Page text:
Wednesday, 6 June 2012

Mouse-Skin Eyebrows - A Short History of Makeup.

The modern beauty is not afraid to wear false eyelashes, but how would she feel about adding mouse-skin eyebrows?
            This is not such an odd question as it sounds, because as we discovered in earlier posts, lead-based makeup had several unwanted effects on the skin, which included making hair fall out. Whilst this could be of benefit for a hirsute top lip, it's not so great when fashion in the 17th century demanded bold black eyebrows.
            "All the ladies have…snowy foreheads and bosoms, jet eye-brows and scarlet lips."   Lady Mary Wortley Montagu, 1716, describing fashionable ladies at the theatre.

Ester Boardman - 1780 - who wore mouse-skin eyebrows.

            One way round this was to use black-lead to paint on a defined brow, and the other was to trim a glossy mouse pelt into shape and glue it to the forehead!
            It seems ladies were quite philosophical about setting mouse traps to provide a fresh, glossy pelt for the next day.

            On little things, as sages write,
            Depends our human joy or sorrow,
            If we don’t catch a mouse tonight,
            Alas! No eyebrows for tomorrow.

            Unfortunately these glued on brows had a habit of coming unstuck, and many a grand society lady had trouble keeping her dignity whilst covertly trying to reposition a wayward eyebrow that had slipped out of place. The poet Matthew Prior wrote in 1718:

            Helen was just slip into bed
            Her eyebrows on the toilet lay
            Away the kitten with them fled
            As fees belonging to her prey.

            Of course, there is nothing quite so beautiful as a smile that reveals a lovely set of white teeth, but when oral hygiene was poor and teeth frequently fell out (lead makeup again!) or were black with decay, this wasn’t easy. One solution was false teeth - hippo ivory was very popular as it was a good colour match to human teeth! And for those whose cheeks had sunk in, there was always 'plumpers'. These were defined in the Fop Dictionary, 1690 as:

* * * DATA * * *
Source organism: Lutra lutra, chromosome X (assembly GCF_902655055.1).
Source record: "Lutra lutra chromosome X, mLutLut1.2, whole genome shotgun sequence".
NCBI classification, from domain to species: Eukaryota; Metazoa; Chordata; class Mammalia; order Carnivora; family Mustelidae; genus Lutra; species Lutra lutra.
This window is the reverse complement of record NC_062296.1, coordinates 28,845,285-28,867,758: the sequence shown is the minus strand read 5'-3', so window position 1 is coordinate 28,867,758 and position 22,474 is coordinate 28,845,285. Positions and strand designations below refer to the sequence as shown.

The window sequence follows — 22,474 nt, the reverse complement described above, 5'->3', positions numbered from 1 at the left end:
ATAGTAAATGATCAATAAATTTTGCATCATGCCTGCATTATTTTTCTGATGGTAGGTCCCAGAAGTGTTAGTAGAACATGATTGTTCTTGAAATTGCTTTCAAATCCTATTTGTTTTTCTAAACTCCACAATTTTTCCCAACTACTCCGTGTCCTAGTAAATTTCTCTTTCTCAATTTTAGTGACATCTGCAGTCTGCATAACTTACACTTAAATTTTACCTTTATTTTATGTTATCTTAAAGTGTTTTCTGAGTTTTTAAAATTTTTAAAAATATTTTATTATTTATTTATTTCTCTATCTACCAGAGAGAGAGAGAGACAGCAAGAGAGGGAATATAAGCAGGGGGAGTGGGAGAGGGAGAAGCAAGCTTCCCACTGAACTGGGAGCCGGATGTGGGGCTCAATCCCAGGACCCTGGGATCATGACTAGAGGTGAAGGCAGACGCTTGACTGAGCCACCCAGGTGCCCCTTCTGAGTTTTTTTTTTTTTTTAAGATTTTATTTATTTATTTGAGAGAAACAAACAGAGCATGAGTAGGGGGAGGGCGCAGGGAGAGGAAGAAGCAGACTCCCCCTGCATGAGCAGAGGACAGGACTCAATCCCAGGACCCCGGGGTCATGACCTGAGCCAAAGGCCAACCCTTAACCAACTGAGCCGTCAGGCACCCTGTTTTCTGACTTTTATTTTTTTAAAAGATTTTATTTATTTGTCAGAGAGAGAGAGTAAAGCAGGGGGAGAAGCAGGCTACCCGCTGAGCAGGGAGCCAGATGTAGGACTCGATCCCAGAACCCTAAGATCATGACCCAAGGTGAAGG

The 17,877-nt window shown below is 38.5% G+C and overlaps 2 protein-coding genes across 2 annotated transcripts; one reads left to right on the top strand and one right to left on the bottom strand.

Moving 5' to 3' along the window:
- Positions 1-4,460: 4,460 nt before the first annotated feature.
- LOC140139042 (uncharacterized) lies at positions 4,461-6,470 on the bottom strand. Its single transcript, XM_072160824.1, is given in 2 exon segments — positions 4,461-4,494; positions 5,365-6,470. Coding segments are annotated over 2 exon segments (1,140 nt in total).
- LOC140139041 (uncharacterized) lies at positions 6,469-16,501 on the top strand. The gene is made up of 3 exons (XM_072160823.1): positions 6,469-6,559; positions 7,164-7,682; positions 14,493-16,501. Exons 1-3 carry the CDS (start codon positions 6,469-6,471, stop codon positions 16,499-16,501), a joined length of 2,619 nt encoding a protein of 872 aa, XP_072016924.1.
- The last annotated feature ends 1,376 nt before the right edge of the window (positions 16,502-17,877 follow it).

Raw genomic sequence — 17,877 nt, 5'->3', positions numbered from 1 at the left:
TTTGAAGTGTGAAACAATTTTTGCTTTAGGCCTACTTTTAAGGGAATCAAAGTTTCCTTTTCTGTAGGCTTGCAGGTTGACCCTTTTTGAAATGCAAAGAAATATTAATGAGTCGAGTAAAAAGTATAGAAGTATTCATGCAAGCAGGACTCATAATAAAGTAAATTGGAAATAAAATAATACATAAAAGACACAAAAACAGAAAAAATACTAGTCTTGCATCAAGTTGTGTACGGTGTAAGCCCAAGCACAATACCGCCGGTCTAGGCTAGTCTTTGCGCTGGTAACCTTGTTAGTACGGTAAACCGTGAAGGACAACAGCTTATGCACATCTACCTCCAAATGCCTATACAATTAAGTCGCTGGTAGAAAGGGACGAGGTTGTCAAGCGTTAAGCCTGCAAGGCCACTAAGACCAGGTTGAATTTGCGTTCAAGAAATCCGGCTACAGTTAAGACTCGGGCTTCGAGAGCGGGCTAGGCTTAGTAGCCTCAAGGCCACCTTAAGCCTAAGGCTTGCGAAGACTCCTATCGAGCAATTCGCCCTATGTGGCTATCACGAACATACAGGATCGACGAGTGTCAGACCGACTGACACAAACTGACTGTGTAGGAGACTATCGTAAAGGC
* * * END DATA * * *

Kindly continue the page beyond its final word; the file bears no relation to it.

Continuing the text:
"Made of cork…very thin, round and light balls to plump out and fill up the cavities of the cheek."
            Heaven knows how anyone managed to talk whilst keeping plumpers and hippo-false teeth in place!

            Another artificial adornment to beauty was the use of patches. The Romans first used patches in emulation of the goddess, Venus. She was reputated to have a beauty spot, the one lovely touch of darkness that highlighted her otherwise perfect complexion. In England the idea caught on in the late 16th century and persisted well into the 18th.
            Beauty spots were make of black silk, velvet or fine leather and glued to specific parts of the face to highlight certain qualities. For instance a coquette would wear it by the corner of her mouth, a flirt by the corner of her eye, whilst a gallant as a dimple in the middle of the cheek. However, some people had no choice since they used patches to cover scars and pimples. There were others who became addicted to patches and wore far too many, giving the appearance of being covered by a swarm of flies!
A hamster trying out cheek plumpers.

            And finally, there were those who used patches used to denote political allegiance:
            Politically minded dames used their patches as party symbols: the Whigs patching on the right, and the Tories on the left side of their faces, while those who were neutral, decorated both cheeks.
            The Spectator 1711.


  1. Fab post, Grace! Always like to be up on the "latest" in beauty products. Though I would not wear mouse skin eyebrows EVER!
    Thanks for sharing!

  2. Giggle, I love these posts! But I have to agree with Lucinda, no mouse-skin eyebrows for me! But tgen again, I wouldn't have wore the lead based make-up either. :-)

  3. The things people do to look good! I can't imagine catching a mouse to make false eyebrows.... Not a good way to begin or end a day! Terrific post-thank you!

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